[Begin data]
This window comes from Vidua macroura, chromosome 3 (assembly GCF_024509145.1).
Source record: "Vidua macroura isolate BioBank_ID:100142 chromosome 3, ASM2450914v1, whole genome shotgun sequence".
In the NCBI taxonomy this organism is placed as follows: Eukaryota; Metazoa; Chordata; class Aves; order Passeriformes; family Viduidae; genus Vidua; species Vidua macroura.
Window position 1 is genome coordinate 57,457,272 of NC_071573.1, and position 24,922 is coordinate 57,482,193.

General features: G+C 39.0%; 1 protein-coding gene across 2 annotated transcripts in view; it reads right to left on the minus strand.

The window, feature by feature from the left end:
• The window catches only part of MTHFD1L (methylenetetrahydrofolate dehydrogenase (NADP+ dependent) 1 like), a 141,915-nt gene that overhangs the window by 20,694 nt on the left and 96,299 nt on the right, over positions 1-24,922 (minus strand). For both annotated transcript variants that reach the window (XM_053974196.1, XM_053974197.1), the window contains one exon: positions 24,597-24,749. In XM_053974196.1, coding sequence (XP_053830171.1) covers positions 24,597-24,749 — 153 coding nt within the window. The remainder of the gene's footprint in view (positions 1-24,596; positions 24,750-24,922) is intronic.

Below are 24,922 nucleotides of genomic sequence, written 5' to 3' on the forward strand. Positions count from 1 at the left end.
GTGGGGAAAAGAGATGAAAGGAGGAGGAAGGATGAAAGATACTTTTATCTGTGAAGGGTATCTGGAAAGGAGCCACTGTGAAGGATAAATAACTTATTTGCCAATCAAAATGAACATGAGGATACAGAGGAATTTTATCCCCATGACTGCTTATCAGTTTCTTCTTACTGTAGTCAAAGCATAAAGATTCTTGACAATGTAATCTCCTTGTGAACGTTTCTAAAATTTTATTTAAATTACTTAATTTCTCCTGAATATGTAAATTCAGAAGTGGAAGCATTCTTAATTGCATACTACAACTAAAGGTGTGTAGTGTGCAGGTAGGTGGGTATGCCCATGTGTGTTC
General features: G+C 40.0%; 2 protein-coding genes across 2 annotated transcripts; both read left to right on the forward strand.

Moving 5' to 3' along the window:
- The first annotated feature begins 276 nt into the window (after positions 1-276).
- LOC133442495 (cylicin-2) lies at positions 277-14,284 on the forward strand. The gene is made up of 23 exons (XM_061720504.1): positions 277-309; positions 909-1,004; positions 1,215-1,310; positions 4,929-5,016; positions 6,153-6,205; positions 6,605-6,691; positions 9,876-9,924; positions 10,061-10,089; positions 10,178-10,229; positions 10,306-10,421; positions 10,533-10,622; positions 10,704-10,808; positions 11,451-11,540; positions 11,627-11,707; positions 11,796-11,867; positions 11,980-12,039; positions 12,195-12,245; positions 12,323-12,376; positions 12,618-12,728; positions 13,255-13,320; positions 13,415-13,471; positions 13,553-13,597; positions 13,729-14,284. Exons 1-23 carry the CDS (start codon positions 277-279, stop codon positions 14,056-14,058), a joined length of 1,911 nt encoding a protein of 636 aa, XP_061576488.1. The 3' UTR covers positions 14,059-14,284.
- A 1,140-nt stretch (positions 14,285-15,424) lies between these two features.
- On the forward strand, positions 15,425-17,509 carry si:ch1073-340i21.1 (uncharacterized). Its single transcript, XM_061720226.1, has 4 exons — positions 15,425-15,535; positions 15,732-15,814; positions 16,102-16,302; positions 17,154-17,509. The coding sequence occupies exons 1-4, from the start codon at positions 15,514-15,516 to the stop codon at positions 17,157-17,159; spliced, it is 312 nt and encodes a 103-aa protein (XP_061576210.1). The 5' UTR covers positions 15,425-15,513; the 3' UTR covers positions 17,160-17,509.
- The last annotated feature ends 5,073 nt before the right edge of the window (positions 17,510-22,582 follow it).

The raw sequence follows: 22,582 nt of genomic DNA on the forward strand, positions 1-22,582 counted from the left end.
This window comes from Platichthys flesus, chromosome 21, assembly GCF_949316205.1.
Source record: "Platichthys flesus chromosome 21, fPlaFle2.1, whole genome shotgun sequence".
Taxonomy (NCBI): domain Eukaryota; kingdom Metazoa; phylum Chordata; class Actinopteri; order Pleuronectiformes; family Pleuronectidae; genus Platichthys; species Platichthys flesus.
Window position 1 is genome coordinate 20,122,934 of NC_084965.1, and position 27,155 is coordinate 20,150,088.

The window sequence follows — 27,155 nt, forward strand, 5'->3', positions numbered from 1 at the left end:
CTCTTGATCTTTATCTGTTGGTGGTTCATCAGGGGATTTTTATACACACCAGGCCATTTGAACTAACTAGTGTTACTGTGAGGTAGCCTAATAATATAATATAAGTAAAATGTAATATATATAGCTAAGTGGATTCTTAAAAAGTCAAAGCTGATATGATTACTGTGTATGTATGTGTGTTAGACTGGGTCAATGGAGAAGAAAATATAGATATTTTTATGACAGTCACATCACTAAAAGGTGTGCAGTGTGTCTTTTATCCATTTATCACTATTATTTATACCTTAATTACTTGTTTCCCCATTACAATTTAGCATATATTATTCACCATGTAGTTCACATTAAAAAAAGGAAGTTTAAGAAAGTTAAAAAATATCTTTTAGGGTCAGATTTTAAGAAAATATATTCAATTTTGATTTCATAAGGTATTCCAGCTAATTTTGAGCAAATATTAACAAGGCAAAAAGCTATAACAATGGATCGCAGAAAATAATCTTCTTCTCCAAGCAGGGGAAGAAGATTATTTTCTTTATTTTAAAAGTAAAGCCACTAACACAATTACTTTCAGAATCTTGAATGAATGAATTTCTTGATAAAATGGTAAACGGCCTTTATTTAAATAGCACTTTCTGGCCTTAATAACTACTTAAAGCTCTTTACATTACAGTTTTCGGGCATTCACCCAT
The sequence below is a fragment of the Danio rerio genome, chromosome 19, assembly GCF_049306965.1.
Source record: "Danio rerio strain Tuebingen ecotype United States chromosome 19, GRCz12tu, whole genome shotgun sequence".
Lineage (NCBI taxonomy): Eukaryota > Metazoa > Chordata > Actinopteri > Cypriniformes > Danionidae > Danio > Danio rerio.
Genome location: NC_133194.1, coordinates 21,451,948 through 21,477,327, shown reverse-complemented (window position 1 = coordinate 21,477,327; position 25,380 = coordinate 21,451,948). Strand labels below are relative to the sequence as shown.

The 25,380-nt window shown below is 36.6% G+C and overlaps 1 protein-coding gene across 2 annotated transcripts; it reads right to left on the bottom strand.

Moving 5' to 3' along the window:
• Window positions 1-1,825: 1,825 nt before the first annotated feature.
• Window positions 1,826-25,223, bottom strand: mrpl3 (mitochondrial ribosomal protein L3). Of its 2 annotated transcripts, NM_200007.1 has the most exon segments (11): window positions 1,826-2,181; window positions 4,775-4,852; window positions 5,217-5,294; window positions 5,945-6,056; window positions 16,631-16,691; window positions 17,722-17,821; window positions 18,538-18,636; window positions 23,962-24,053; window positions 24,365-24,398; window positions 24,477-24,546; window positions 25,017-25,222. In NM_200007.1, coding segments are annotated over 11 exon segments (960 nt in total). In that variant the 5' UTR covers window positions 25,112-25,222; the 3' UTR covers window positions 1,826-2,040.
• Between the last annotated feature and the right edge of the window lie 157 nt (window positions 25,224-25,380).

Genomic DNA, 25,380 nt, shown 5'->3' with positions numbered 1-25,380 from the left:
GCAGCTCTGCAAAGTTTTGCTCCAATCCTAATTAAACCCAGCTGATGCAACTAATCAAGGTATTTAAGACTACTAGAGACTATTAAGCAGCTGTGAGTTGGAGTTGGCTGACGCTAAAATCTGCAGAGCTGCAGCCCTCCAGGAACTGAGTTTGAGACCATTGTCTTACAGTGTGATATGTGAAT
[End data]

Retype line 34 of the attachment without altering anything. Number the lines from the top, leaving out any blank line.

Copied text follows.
GCAGCTCTGCAAAGTTTTGCTCCAATCCTAATTAAACCCAGCTGATGCAACTAATCAAGGTATTTAAGACTACTAGAGACTATTAAGCAGCTGTGAGTTGGAGTTGGCTGACGCTAAAATCTGCAGAGCTGCAGCCCTCCAGGAACTGAGTTTGAGACCATTGTCTTACAGTGTGATATGTGAAT